Almost unnoticed in the wars over the federal budget has been a pitched battle over funding for Planned Parenthood, which provides contraception, medical services and abortions at 800 clinics around the country.
For the last several weeks, those on opposite sides of a sharp cultural divide have engaged in dueling rallies, virtual conferences, online petitions and phone banks as crucial congressional votes drew near. At stake is more than $75 million that Planned Parenthood receives to provide family planning to low-income women, money that its opponents say only frees up funds for abortions.
Now, in a surprise step that has set off deep alarm among advocates for women’s health, the newly conservative House of Representatives has proposed cutting the entire $317 million program of aid for family planning, known as Title X, in its 2011 budget resolution, which is expected to pass by the weekend. A proposed amendment to the budget bill would also bar Planned Parenthood from receiving any federal funds for any purpose.
The fight will shift to the Senate, where the Democrats retain a small majority. It is unlikely they will agree to cut all funding for Planned Parenthood, let alone the broader federal aid for contraception that serves five million low-income women, said Susan Cohen, director of governmental affairs for the Guttmacher Institute, a research organization. But more legislation in the House aimed at Planned Parenthood is in the offing, putting the organization in its most precarious political spot in decades.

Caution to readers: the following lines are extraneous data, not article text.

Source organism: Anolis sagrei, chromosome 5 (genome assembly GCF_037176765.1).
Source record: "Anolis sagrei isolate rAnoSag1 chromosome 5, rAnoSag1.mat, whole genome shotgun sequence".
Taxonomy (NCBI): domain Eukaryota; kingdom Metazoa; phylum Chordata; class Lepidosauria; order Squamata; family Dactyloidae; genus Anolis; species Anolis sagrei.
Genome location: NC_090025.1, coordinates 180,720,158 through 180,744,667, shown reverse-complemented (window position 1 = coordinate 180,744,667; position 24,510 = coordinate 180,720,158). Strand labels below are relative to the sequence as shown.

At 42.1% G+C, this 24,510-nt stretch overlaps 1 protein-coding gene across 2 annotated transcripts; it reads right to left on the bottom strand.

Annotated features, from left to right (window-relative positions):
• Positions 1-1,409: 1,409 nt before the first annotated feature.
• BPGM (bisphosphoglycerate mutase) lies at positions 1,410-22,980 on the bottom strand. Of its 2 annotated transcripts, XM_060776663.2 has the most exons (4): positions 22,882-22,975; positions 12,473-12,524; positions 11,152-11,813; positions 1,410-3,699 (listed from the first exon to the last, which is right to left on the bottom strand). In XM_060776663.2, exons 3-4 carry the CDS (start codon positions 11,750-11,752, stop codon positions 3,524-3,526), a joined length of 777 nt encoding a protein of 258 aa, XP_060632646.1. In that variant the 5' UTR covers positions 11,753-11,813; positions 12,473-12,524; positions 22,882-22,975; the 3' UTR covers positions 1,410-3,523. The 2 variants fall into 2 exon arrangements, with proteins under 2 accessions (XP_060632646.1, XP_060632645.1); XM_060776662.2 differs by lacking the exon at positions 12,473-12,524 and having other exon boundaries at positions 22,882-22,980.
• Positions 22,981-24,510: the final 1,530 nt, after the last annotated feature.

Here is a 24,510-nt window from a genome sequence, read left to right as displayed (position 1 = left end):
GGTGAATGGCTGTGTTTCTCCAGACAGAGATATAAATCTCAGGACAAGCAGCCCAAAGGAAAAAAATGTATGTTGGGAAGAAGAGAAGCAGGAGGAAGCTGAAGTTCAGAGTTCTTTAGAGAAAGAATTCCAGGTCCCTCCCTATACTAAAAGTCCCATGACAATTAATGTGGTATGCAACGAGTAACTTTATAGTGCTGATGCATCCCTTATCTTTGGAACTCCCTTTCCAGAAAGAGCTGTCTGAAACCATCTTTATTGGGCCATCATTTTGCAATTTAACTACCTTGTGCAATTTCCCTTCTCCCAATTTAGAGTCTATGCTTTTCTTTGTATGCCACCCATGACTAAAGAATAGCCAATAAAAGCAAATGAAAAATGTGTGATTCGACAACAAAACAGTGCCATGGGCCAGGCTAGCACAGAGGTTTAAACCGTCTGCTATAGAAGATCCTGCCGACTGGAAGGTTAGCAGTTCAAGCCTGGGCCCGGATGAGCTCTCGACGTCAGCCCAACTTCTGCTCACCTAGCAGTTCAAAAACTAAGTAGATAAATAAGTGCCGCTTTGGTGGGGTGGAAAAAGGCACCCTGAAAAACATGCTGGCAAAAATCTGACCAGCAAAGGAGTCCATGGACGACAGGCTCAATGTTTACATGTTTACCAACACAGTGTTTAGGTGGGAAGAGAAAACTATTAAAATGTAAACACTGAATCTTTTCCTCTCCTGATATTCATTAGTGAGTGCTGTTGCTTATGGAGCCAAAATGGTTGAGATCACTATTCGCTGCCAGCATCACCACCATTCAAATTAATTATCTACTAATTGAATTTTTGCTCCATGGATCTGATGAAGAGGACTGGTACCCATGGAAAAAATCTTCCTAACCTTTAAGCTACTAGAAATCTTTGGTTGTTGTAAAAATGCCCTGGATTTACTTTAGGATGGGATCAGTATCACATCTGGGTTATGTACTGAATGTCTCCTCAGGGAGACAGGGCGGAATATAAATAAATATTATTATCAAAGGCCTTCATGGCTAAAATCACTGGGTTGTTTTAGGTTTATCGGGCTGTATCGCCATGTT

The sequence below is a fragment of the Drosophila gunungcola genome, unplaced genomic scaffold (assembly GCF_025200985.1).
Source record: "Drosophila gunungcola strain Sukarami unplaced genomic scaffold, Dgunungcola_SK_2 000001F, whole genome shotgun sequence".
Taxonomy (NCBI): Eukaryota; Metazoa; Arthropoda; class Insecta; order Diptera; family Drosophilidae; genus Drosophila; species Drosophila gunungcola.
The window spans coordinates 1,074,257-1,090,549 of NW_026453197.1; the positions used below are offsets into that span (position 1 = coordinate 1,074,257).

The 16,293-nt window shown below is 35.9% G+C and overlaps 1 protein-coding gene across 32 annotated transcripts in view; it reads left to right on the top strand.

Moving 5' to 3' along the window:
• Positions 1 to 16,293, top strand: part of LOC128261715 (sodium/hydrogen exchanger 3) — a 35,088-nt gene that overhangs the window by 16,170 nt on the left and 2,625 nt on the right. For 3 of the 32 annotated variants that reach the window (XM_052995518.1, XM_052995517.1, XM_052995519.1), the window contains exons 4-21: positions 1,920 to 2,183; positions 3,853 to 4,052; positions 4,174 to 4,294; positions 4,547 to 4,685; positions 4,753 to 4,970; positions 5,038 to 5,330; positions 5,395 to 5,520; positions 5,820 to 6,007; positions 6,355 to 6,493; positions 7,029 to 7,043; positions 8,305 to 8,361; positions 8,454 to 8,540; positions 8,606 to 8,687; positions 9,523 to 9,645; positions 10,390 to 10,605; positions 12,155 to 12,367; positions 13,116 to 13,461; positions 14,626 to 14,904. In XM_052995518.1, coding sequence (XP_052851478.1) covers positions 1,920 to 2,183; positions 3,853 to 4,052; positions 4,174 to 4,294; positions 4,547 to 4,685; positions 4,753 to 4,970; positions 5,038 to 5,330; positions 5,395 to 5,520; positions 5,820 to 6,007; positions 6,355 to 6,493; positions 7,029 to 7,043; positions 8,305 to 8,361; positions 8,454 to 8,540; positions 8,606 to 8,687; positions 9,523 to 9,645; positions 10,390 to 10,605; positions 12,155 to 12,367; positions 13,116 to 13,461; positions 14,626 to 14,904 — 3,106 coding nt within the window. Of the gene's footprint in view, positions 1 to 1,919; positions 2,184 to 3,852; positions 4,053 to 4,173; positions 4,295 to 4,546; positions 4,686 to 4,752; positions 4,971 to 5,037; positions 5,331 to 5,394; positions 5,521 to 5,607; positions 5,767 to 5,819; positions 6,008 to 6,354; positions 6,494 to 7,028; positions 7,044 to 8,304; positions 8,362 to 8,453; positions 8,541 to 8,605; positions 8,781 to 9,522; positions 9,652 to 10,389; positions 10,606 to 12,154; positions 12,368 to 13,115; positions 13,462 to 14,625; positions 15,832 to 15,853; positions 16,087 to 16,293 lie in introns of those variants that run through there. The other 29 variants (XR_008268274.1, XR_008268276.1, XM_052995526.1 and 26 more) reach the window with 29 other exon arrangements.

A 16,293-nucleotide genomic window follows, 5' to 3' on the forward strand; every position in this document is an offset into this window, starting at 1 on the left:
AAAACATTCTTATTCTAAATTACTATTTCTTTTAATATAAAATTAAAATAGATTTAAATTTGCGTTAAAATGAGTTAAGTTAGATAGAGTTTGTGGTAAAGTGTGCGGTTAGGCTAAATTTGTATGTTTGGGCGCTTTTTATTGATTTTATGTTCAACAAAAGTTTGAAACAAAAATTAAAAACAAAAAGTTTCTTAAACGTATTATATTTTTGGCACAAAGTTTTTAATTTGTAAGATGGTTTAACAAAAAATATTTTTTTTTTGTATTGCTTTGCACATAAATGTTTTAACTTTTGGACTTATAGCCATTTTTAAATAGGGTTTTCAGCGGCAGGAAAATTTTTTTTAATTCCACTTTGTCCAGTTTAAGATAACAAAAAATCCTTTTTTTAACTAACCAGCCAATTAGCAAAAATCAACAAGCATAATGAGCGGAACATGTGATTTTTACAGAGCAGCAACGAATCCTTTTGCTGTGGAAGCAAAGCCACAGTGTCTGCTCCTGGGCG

Planned Parenthood’s role as a major abortion provider has long provoked fierce opposition, but this month its opponents broadened their attacks, seeking to discredit the organization by linking it to the sexual exploitation of minors. A group called Live Action, which has repeatedly taken aim at Planned Parenthood and receives support from conservative foundations, released undercover videotapes in which clinic employees are seen answering questions from a man posing as a sex trafficker. Planned Parenthood says the tapes are misleading, that an errant staff member was fired and that its affiliates reported the encounters to law enforcement.
Seizing on those videotapes, Rep. Mike Pence of Indiana, a Republican and the chief sponsor of a House bill to cut off funding for Planned Parenthood, said that the organization had “a pattern of apparent fraud and abuse” and that “the time has come to deny any federal funding to Planned Parenthood.”
In an e-mailed appeal, Cecile Richards, president of Planned Parenthood, described the House budget and Pence’s proposals as “the most dangerous legislative assault on women’s health in Planned Parenthood’s 95-year history.”
With a total budget of some $1.1 billion, more than a third of which comes from the federal, state and local governments, Planned Parenthood offers family planning, HIV counseling, treatment for sexually transmitted diseases, cancer screening and other services as well as abortions, mainly to low-income women.